A selection of pacifiers found in Test Subject V’s bassinet on a random evening. Dr. Wubnub can be seen in the bottom left.Test Subject V has a variety of pacifiers. Like, really—we’ve only had her for like two months, I’m not sure how she got so many. But it makes sense, because you never know which pacifiers will appeal to a newborn. They can’t tell you what they’re looking for in a binky, because they’re babies, and babies are little nonverbal idiots.
And you develop your own preferences, too. For example, I like the Nuk pacis, because they’re the first ones that V got good at holding in her mouth unassisted. My Colleague prefers the ones that the hospital gave us, which let you stick your finger inside the binky. I think she likes the intimacy and the haptic feedback.
At any rate, for our baby shower, one friend got us an elephant Wubbanub. Wubbanubs are plush toys that are attached to pacifiers. The idea is that when an infant’s hand-eye coordination might not be to the point yet of putting a pacifier back in their mouth, they can still hold onto the plush toy and thus keep the binky in their mouth. Below is an image of Test Subject V with hers:
When Test Subject V first started taking pacifiers, I once overheard My Colleague saying to her, while trying to give her the pacifier: “Here comes Mr. Wubb’nub!”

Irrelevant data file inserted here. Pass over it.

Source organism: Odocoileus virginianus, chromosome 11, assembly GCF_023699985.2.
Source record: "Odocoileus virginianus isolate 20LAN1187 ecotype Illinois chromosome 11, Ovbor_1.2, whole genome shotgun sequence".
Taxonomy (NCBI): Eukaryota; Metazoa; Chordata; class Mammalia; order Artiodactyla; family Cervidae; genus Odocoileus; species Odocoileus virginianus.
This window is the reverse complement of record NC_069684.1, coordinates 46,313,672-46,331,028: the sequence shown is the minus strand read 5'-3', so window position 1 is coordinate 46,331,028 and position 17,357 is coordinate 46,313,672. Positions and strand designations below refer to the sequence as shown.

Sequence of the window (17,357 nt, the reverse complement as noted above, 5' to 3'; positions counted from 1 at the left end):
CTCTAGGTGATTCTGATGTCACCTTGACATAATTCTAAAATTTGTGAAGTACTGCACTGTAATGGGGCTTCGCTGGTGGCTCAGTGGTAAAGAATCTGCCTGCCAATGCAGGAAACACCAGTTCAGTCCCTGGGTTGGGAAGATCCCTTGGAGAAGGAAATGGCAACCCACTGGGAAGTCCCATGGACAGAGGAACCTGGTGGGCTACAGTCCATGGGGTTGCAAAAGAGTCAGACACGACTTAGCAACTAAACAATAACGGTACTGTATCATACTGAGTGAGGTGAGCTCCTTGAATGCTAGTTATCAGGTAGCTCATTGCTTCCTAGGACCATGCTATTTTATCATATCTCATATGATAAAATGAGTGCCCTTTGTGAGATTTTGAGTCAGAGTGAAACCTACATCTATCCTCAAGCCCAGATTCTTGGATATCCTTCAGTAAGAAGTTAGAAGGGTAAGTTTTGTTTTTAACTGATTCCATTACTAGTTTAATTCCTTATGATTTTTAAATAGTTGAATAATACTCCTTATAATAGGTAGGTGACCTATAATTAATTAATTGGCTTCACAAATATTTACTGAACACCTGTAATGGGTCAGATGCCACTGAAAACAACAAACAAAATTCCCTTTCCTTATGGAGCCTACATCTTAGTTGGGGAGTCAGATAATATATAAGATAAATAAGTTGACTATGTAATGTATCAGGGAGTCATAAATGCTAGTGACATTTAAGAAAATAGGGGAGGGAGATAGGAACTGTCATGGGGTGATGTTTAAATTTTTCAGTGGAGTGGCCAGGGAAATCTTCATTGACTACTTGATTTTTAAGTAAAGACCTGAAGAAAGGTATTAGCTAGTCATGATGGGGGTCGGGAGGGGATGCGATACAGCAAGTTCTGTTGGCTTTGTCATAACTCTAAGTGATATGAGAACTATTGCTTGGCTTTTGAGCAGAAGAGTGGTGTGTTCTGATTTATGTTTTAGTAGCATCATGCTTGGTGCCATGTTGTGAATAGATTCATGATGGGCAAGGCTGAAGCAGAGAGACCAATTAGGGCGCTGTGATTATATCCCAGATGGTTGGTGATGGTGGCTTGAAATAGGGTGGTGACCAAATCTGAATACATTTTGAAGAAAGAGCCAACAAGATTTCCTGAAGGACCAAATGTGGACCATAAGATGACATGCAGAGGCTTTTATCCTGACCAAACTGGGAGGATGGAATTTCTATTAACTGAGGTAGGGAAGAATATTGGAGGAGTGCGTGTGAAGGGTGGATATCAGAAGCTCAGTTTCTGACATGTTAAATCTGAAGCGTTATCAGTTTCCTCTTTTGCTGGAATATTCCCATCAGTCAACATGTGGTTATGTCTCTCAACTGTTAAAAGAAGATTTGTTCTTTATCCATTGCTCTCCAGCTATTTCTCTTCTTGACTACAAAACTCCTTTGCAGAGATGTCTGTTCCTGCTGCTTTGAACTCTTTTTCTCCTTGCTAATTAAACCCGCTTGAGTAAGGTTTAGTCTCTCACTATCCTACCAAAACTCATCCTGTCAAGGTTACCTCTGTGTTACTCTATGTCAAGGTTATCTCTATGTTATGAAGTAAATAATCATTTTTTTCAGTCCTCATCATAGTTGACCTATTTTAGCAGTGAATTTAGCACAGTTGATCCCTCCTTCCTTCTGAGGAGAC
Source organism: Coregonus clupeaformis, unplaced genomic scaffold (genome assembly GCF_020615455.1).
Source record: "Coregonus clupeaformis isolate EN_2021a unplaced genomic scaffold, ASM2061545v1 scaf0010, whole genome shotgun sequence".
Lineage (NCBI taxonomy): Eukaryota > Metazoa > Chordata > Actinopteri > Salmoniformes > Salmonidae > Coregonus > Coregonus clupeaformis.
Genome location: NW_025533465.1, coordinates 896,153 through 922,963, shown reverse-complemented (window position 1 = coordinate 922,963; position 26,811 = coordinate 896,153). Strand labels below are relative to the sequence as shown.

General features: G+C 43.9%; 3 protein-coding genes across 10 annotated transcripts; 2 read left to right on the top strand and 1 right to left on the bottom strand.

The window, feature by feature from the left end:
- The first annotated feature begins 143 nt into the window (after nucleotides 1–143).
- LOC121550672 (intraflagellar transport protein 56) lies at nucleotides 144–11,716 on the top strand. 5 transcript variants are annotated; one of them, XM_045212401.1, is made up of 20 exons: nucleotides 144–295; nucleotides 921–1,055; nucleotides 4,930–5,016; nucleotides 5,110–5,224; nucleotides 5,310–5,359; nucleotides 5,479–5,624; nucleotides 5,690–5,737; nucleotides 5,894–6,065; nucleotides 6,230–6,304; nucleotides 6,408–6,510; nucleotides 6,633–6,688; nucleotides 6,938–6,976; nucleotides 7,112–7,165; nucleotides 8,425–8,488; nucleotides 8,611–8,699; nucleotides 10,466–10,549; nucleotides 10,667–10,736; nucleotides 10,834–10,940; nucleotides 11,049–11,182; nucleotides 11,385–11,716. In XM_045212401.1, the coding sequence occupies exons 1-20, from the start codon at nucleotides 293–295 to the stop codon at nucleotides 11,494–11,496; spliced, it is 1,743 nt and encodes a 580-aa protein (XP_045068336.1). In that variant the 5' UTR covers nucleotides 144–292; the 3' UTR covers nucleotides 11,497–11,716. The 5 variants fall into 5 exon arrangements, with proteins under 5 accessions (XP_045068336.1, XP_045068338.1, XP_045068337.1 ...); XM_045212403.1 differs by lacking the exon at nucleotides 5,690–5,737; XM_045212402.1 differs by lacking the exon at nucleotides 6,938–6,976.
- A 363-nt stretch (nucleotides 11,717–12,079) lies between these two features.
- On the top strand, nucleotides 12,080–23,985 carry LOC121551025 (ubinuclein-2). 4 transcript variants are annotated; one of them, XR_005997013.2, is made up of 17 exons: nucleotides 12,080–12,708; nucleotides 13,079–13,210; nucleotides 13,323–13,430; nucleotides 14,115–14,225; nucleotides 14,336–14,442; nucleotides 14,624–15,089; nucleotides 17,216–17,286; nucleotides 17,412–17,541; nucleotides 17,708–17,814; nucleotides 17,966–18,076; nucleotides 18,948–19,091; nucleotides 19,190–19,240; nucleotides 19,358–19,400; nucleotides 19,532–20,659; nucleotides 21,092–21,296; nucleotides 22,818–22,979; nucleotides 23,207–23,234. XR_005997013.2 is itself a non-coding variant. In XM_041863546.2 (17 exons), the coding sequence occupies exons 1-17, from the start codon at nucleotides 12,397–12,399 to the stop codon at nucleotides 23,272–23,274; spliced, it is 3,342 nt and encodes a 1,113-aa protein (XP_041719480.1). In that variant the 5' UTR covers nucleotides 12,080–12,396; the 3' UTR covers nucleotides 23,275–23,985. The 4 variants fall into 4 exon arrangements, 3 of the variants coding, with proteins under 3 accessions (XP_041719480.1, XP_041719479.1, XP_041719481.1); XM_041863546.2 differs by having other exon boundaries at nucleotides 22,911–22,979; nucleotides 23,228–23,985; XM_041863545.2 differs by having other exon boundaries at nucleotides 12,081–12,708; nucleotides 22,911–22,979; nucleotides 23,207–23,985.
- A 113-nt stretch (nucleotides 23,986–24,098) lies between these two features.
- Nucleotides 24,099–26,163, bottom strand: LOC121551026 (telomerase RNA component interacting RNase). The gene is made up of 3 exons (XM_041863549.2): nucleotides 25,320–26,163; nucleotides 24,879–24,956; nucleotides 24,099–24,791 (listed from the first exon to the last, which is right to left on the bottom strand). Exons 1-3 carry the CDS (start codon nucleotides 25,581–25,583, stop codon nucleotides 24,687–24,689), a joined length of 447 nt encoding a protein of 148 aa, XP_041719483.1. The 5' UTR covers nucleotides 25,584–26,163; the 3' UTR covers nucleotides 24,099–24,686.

Which sort of set off an involuntary reaction in me: why is the pacifier gendered at all, but specifically gendered as male? Couldn’t it be a woman? Couldn’t the woman have another title—and one that isn’t “Princess”? What if it was Doctor Wubb’nub?
Test Subject V’s mother, My Colleague, works in academia, as I have from time to time. She has a father, a paternal grandmother, and a maternal grandfather all with PhD’s. Maybe instead of making her a medical doctor, Dr. Wubb’nub should be a professor, someone working in academia like mommy.
So in quick order, we began developing a bio for Dr. Wubb’nub, one that sounds half like a joke and half like a child’s lesson in academic politics and intersectional feminism. “Her doctorate should be in a STEM field!” “And elephants are from Asia and Africa—she should be African American, because there’s so much less representation of African American women in STEM!” So without further ado, lemme introduce Dr. Wubb’nub:
Dr. Zora Wubb’nub—yes, her parents named her after Zora Neale Hurston—was born in Atlanta. She received her PhD in engineering from Stanford, and managed to get a tenure track position at MIT. Dr. Wubb’nub kind of hates the winters, here. She misses California.
Dr. Wubb’nub’s teaching evaluations are excellent, but her lab is perpetually underfunded, and of course her department head doesn’t care about teaching evaluations. Because she’s basically the only Black woman in her department, she’s asked to be on a ridiculous number of committees.
Dr. Wubb’nub wonders if she would have more time to put out grant applications if she wasn’t teaching a 3-2 load, leading a lab team, and serving on so many committees she lost track.
Dr. Wubb’nub once tried to explain to her department head that committee assignments weren’t just “service opportunities,” but were unpaid work, and often involved a lot of emotional labor.
Dr. Wubb’nub doesn’t think her department head really understands what “emotional labor” means.
Oh, and just like all the other stuffed animals in this apartment, Dr. Wubb’nub loves Test Subject V very much.